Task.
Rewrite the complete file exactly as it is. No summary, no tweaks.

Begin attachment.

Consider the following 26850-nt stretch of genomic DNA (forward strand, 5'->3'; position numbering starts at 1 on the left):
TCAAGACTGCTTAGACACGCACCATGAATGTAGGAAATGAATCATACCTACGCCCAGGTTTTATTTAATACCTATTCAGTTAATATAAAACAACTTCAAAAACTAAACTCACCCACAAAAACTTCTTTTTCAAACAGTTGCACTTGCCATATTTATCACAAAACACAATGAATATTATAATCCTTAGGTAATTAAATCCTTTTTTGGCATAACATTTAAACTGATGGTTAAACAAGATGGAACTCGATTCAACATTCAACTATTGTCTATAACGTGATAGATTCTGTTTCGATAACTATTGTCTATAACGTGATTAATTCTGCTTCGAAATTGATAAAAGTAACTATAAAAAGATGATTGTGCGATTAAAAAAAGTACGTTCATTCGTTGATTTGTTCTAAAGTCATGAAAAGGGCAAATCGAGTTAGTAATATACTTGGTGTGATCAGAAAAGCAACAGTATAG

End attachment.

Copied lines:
Consider the following 26850-nt stretch of genomic DNA (forward strand, 5'->3'; position numbering starts at 1 on the left):
TCAAGACTGCTTAGACACGCACCATGAATGTAGGAAATGAATCATACCTACGCCCAGGTTTTATTTAATACCTATTCAGTTAATATAAAACAACTTCAAAAACTAAACTCACCCACAAAAACTTCTTTTTCAAACAGTTGCACTTGCCATATTTATCACAAAACACAATGAATATTATAATCCTTAGGTAATTAAATCCTTTTTTGGCATAACATTTAAACTGATGGTTAAACAAGATGGAACTCGATTCAACATTCAACTATTGTCTATAACGTGATAGATTCTGTTTCGATAACTATTGTCTATAACGTGATTAATTCTGCTTCGAAATTGATAAAAGTAACTATAAAAAGATGATTGTGCGATTAAAAAAAGTACGTTCATTCGTTGATTTGTTCTAAAGTCATGAAAAGGGCAAATCGAGTTAGTAATATACTTGGTGTGATCAGAAAAGCAACAGTATAG